Koha: a case study in open source project ownership
by Mark Johnson on 16 April 2013 , last updated
While compiling OSS Watch’s list of Open Source Options for Education, I discovered Koha, an open source Integrated Library System (ILS). I discovered, with some confusion, that there seemed to be several ILS systems called Koha. Investigation into the reason for this uncovered a story which provides valuable lessons for open source project ownership, including branding, trademarks, and conflict resolution.
Koha started its life in New Zealand (reflected in the name, which is a Māori word meaning reciprocal gift, or a gift with expectations). It was originally commissioned by the Horowhenua Library Trust (HLT), written by Katipo Communications Ltd, and released under the GPL. Crucially, Katipo held the copyright on the Koha code.
As one of the few open source options in a market dominated by proprietary systems, a community of libraries, companies, and developers grew around Koha. As its market became international, it came to the attention of Joshua Ferraro, who worked for a public library in the USA.
Ferraro left his job at the library to found LibLime, a company providing Koha development and support. LibLime was soon providing Koha to a number of libraries in the USA, and as its customer base grew, so did the company. LibLime bought Skemotah, a consulting firm with copyright over a lot of Koha’s early documentation, and Katipo’s Koha division.
With the purchase of these companies, LibLime became owner of a large proportion of the IP and related assets of the Koha project. Katipo also hosted the project’s website, mailing list, bugzilla, and owned the koha.org domain name. Control of these now transferred to LibLime. LibLime also registered the trademark of Koha in the US.
At the time, LibLime was deeply engaged with the Koha community. Ferraro served as release manager, overseeing the flagship 3.0 release. However, soon after this LibLime’s fortunes changed.
Another company who provided ILS systems in the USA, Progressive Technology Federal Systems, decided to change its portfolio to a fully open source offering. This included Koha, and another open source ILS called Evergreen. Ferraro viewed PTFS as a competitor and set to paint them as the bad guys in the community, in spite of their positive record of engagement. LibLime’s influence over the community meant that many members from outside LibLime fell into rank against PTFS, creating bad blood between both parties.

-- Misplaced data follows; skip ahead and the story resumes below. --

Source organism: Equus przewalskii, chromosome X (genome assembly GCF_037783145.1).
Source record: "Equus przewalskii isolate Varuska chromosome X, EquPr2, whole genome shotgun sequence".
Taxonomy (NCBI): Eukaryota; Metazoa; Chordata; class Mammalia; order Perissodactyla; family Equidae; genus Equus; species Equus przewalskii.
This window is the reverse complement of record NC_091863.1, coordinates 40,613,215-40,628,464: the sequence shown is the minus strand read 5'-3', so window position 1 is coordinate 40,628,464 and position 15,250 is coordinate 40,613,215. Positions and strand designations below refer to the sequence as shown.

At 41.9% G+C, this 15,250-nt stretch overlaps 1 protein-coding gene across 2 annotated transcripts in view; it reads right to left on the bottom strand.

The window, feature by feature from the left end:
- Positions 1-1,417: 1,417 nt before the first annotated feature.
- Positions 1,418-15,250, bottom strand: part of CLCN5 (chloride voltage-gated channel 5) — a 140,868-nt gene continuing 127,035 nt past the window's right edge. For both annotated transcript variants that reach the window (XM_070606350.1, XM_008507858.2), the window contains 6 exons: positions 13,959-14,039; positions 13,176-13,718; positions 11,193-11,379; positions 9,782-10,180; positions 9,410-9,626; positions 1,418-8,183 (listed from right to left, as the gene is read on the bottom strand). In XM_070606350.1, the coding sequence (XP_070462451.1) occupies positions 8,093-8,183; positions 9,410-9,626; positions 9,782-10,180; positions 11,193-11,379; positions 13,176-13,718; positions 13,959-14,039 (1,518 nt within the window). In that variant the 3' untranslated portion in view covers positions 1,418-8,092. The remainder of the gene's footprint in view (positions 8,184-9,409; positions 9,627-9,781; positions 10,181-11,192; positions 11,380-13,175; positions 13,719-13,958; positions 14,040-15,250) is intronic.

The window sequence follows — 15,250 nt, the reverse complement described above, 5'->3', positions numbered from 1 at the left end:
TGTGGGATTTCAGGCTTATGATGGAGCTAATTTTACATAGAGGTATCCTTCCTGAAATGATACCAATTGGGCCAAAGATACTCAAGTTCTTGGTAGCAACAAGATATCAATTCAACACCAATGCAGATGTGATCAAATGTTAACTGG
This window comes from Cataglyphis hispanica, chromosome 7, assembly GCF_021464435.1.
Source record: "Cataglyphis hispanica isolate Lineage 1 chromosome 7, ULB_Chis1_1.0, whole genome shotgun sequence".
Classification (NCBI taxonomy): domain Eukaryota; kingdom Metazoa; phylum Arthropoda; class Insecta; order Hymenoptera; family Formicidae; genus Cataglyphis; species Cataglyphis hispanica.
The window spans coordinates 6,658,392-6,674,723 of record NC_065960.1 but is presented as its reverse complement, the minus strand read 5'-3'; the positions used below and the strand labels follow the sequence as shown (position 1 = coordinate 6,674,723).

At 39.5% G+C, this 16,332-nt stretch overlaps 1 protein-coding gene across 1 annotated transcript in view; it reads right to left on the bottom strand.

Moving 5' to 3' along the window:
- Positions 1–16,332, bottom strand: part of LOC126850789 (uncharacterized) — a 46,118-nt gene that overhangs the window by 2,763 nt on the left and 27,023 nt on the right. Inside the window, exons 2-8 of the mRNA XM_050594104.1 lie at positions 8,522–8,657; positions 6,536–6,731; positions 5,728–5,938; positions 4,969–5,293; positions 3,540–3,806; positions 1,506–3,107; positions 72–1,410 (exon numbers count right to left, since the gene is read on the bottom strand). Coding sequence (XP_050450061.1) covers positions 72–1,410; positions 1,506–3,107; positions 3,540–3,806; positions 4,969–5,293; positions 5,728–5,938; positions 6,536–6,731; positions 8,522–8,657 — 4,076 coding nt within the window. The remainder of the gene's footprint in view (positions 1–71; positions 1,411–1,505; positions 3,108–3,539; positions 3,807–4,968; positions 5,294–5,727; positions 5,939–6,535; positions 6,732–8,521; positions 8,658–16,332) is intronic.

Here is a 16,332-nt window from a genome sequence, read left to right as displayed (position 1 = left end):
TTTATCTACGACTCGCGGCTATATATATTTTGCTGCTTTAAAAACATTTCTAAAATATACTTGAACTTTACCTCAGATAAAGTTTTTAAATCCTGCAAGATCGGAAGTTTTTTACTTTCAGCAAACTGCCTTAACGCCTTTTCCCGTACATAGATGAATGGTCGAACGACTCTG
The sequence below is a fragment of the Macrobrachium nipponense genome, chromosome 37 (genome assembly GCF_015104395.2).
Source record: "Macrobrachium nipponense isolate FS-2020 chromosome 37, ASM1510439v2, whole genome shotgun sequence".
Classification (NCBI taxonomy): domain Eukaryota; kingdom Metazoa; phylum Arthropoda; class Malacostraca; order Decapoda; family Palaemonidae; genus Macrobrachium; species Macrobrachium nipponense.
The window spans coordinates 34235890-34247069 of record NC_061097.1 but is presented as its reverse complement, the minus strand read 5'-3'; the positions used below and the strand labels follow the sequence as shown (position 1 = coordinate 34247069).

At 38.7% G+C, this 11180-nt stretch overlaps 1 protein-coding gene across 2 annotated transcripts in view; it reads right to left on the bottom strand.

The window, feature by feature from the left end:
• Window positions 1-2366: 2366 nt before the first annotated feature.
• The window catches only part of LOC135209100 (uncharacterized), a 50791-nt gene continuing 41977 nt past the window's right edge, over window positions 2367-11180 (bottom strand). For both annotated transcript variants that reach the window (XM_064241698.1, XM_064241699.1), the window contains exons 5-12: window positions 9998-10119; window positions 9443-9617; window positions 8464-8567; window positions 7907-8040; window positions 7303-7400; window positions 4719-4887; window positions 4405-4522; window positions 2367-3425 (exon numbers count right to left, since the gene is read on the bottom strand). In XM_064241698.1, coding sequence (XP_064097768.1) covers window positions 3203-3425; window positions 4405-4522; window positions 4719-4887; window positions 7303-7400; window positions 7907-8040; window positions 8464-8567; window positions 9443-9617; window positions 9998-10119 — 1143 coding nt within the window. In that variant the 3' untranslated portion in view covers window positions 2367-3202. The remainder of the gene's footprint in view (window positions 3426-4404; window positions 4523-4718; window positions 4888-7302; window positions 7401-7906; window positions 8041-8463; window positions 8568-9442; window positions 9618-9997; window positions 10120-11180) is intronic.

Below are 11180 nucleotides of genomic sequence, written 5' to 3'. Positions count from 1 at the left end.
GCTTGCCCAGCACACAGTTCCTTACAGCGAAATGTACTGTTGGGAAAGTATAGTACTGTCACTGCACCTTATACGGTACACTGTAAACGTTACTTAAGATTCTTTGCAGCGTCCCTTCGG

Galen Charlton, a LibLime employee, was appointed as release manager for the 3.2 Koha release cycle. At the time, Koha had no fixed schedule for releases, and they were made only when the release manager deemed them to be ready.
During this release cycle, LibLime as a company drew back from the community, instead focusing its development efforts on a product called LibLime Enterprise Koha. This product was developed strictly to client specifications, behind closed doors. Despite Ferraro’s arguments to the contrary, the community viewed this as a fork, and met the announcement with indignation. Several LibLime employees left the company. Galen Charlton moved to Equinox, who provided support for Evergreen. Another, Nicole Engard, was employed by LibLime as an Open Source Evangelist, and as the company’s open source activity ceased, she moved to ByWater Solutions, another Koha provider.
At this point, things took a complex turn. Ferraro and the other founders of LibLime decided that it was time to move on and turn their attentions to other areas. They approached PTFS and offered to sell LibLime to them.
During this time, members of the community lost editing access to koha.org and set up koha-community.org as a community-owned home of the Koha project. After some uncertainty, the sale was agreed. PTFS now owned LibLime’s collective assets, including the amassed Koha IP and the koha.org website.